“Dry skin, maybe psoriasis, it’s nothing”, that’s what 3 different dermatologists told me when I asked about a small patch of skin behind my left ear. It came and went over at least 10 years and sometimes itched and felt dry. Sometimes I could barely feel it. I obviously couldn’t see it and they were the experts, so I assumed it was just my sensitive skin acting up. Maybe I didn’t wash behind my ears enough?
The itchy, dry patch behind my ear was basal cell cancer. Ironically, I was diagnosed 2 weeks after I started working at Coolibar. As VP of Brand Marketing and Creative Services at the time, I was immersing myself in the mission, sun-facts, warrior stories and education about prevention and our unique sun-protective clothing and accessories. It was kind of like Googling “skin cancer” except the knowledge I had gained in my first few weeks at Coolibar was completely factual. I had a heightened awareness of the potential consequences of my diagnosis. Although basal cell cancer is slow growing, I’d had it for over a decade. The voice inside my head immediately began cussing every derm who has ever looked at it and not taken the step to biopsy, even when I was advocating for myself. I was really angry! But that quickly turned into thankfulness for my primary care doctor who had referred me to Dr. Mary Meighan, who listened carefully, asked thoughtful questions and took her time during my annual skin check. I wasn’t even going to say anything about that itchy patch, but I did. Thank goodness.
I have practiced sun-safety for the majority of my life. During my teen years, I realized that even if I was tan, no one noticed because my skin is naturally very pale. So, while everyone else was tanning, I decided to be a rebel and achieve the palest skin possible. That said, I remember getting burned. In fact, there is a family story about me falling asleep curled up in a fishing boat and getting sunburned across the exposed strip of skin between my top and pants around age 3. I personally remember getting a brutal burn on my back as a teen, after spending the day at a surfing lesson with only SPF 30 lotion to protect me. My father got diagnosed with melanoma in his late 70’s. I knew it was in my cards. But, as they say, nothing prepares you for that diagnosis.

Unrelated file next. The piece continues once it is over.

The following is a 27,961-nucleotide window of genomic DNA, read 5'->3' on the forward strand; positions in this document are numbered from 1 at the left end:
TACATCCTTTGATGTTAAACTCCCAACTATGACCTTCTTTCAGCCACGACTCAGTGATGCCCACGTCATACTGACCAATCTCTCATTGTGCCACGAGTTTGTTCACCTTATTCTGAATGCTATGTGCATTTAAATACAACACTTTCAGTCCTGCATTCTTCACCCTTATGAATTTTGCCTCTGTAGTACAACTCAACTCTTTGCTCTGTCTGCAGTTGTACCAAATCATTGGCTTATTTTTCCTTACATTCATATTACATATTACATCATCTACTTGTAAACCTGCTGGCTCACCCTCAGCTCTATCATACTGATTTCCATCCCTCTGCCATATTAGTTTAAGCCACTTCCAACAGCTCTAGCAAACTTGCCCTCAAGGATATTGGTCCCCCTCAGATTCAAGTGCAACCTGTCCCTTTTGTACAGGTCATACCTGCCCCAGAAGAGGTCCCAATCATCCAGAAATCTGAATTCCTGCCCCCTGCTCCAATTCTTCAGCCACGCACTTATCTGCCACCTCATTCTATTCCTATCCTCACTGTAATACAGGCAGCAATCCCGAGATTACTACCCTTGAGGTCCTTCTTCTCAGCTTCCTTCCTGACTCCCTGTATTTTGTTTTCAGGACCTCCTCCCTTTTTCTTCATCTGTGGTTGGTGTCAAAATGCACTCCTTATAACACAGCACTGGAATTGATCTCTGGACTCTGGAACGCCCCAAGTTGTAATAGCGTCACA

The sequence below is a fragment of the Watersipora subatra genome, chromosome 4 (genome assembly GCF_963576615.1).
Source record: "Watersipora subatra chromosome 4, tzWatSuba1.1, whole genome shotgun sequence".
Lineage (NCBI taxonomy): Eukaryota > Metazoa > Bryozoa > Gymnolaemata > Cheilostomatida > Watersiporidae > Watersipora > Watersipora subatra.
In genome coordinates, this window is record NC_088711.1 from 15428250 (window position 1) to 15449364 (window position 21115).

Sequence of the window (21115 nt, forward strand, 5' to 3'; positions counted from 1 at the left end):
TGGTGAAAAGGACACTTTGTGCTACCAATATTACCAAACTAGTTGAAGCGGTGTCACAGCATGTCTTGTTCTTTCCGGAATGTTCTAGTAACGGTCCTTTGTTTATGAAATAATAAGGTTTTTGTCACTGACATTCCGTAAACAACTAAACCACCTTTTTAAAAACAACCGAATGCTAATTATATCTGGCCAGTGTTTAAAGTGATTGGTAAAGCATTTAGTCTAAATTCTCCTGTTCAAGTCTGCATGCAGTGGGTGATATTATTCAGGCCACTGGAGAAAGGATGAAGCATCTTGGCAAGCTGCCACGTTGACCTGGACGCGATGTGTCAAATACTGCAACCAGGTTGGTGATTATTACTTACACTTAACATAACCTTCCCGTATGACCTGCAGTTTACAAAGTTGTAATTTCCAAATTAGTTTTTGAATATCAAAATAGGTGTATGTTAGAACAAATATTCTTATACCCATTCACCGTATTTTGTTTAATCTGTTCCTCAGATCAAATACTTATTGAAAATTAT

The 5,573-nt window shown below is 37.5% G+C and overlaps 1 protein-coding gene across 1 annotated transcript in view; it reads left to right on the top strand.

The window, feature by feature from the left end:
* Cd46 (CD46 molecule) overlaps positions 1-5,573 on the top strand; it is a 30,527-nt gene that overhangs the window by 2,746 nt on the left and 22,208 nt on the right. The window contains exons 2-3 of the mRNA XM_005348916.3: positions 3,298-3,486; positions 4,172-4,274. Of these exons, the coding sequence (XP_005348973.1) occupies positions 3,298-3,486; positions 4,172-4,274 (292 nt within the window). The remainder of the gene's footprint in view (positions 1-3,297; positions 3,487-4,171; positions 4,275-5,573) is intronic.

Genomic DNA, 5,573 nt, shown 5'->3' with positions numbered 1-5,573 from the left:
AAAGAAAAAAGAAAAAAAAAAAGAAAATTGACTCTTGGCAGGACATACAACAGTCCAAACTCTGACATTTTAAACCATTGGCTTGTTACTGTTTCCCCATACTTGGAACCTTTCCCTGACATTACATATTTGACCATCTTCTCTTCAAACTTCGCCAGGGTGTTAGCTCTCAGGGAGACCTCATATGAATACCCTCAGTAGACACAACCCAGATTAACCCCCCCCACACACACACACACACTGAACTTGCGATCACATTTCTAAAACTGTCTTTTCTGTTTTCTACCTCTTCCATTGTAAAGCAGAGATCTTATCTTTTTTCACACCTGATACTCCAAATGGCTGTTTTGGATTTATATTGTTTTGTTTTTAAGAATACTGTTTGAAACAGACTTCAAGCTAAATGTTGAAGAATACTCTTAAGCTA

The suspense was killing me. How bad was it? I felt humbled by my vanity. I didn’t want a big scar. But the bigger fear was that I didn’t want cancer or any limitation from being a mother to my 10-year old daughter. Dr. Meighan referred me to her colleague at Zell Clinic, Dr. Karl Vance for Mohs surgery. I arrived for surgery and told him that I worked at Coolibar and that I was going to write a blog about my experience to help educate and support others. He was immediately all in and couldn’t have been more accommodating, narrating his every move. He even let me go behind the scenes where he was literally looking thru a microscope at the skin graft he’d just taken from behind my ear. He was making sure he got all the cancer in his first cut and wanted to see a minimum 2mm edge of clean cells all the way around the cut and he said, with some well-earned pride, that it was important for him to retain his stellar record. 99% of his Mohs surgeries got the cancer with the first cut. His record remained intact and so did my ear.
The cancer hadn’t gone very deep and only a little over an inch around. It was tiny compared to the skin cancer warrior’s I’d met on the Coolibar blog. I didn’t need to experience skin cancer to want to work at a mission-driven company like Coolibar. I already knew that tan skin is damaged skin and sun protection promotes anti-aging. My friends who worshipped the sun in their younger years now look their age and I, the eccentric pale girl, often pass for younger. But here I am, a cautionary tale, waiting for the next diagnosis. Hoping it’s not the big M. Take care of your skin! Get skin checks by a qualified dermatologist. Check your loved ones. Self-advocate with your doctors. Spread the word. That’s what I’m doing at Coolibar.